Some people I have talked with in the community have no idea that the white building at the end of Center Grange Road near Brodhead Road is “The Grange” (currently being used as a church).

Photo Courtesy:  http://www.yourbeavercounty.com/pastor-doug-dragan-and-city-reach-central-valley/

Photo Courtesy: http://www.yourbeavercounty.com

Many don’t even know what the Grange is!  The Grange is a farmers’ association that was organized in 1867.  The Grange sponsors social activities, community service, and political lobbying.  The first meeting of the Center Grange was held in January 1921.  Minutes of the first meeting showed that 51 persons joined and selected the name “Center Grange”.   Henry Hartenbach was elected first master and S.J. Preece was named overseer.  Mr. Hartenbach donated property for the grange hall in October 1921.  The grange bought the former Grammille Dairy Barn for $275 and tore it down for lumber that was used in construction of the grange hall.  Members later contributed $244 to finance construction.  Volunteer workers labored on Mondays and Thursdays each week and on holidays until completion of the hall July 4, 1922.  A picnic and square dance celebrated the occasion.  Later a juvenile room was added that was later used for a kitchen and dining area until completion of a basement and kitchen.  Center Grange community services and activities have included assisting the state welfare office in aiding needy families during the depression, cooperating with the Beaver County Tuberculosis Association in conducting free x-ray clinics, and assisting many other township and county organizations in other campaigns and civic-betterment projects.  The Grange young people belonged to the Grange Youth Club and attended Youth Camp each year at Raccoon State Park.  In 1957, approximately 185 people attended a traveling program depicting a history of Center Grange.  Community fairs were once held at Center Grange and even members of the Faith Lutheran Church held their meetings in the Grange for several years before their new church on Center Grange Road was completed.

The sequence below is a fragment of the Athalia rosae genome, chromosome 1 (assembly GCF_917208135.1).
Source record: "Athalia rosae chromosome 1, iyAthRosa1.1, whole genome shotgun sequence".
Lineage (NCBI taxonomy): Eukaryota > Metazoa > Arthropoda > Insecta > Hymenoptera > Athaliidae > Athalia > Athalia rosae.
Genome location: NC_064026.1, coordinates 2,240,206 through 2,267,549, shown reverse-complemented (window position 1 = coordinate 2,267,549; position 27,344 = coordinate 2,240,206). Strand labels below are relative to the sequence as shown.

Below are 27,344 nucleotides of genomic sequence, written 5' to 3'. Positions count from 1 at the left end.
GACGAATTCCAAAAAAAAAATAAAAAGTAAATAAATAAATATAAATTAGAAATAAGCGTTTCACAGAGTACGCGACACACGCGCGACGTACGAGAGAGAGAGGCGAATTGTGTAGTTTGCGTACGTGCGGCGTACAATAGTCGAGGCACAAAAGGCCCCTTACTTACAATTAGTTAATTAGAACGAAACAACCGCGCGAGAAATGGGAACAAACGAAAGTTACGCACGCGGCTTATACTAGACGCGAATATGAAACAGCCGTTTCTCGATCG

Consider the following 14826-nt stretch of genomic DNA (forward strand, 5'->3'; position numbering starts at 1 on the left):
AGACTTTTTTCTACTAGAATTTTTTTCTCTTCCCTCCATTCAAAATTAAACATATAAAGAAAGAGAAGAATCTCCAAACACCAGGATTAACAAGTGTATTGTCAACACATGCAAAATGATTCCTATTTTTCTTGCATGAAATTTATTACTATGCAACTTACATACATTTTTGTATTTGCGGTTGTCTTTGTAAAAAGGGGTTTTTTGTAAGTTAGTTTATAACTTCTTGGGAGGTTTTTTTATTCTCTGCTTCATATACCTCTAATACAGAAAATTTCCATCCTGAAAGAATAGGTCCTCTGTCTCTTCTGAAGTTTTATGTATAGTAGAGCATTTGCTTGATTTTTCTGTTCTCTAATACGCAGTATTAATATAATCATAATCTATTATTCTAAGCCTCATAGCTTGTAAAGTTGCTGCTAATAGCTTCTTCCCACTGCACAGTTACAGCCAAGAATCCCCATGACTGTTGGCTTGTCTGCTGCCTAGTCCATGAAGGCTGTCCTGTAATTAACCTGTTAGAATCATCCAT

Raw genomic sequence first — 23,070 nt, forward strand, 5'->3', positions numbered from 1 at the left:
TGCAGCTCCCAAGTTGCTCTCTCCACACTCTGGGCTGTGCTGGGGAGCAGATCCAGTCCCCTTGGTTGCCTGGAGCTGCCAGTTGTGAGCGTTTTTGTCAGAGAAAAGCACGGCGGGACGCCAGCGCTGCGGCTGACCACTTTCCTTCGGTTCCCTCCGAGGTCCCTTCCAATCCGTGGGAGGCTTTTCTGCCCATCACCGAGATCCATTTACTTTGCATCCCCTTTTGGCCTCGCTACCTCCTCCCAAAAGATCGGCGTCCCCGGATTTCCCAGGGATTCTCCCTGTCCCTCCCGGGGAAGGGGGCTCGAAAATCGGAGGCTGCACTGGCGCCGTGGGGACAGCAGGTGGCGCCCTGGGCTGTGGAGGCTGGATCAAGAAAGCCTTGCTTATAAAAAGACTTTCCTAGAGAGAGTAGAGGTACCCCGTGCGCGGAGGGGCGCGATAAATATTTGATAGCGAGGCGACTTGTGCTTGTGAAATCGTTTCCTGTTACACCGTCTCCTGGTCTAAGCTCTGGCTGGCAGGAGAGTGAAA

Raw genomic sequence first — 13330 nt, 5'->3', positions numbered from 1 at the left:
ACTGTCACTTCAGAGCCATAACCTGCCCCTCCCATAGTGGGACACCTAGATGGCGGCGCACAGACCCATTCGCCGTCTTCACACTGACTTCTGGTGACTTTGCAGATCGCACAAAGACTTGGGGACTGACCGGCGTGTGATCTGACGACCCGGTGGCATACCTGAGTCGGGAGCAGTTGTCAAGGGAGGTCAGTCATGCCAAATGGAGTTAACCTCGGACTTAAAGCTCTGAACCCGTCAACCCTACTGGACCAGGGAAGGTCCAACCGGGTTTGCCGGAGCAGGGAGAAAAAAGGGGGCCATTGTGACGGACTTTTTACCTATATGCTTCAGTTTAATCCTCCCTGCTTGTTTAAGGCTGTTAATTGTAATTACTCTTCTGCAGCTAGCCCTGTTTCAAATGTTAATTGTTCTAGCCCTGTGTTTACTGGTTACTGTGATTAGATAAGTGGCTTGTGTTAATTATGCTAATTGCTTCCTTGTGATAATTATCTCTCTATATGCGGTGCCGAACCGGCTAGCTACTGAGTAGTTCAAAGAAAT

Other road names in Center Township, Beaver County that are named for places or landmarks….Stone Quarry Road, Mine Drive (there used to be a coal mine about 1/2 mile at the end of it!), Elkhorn Road (Elkhorn Run), Moffett Run Road, and many others.

There are so many roads in every community around the world that tell a story.  They can provide us with a history of the area, the people who once lived there, and places that existed that may not even still be there today.  This post is just a sampling of a local few but I hope that the next time you are out and about, you might notice the name of a road or street….and ask yourself….What’s in a name?

 

 

Sources:

My personal Thornburg genealogy

“All About Center Township” by Mrs. Mildred Dyke, Community Service Chairman, 1958  Center Grange No. 1870

“Pastor Doug Dragan and City Reach Central Valley” by Andrew Selby, March 19, 2015, http://www.yourbeavercounty.com/pastor-doug-dragan-and-city-reach-central-valley/

Find a Grave listing for McGuire Cemetery, http://www.findagrave.com/cgi-bin/fg.cgi?page=cr&CRid=44562 , McGuire Cemetery Sign Photo Courtesy M. Nail

 

 

 

 

 

About Kerry Coombs

Genealogy and Family History Research in South Western Pennsylvania, specializing in Beaver, Lawrence, Washington, and Allegheny Counties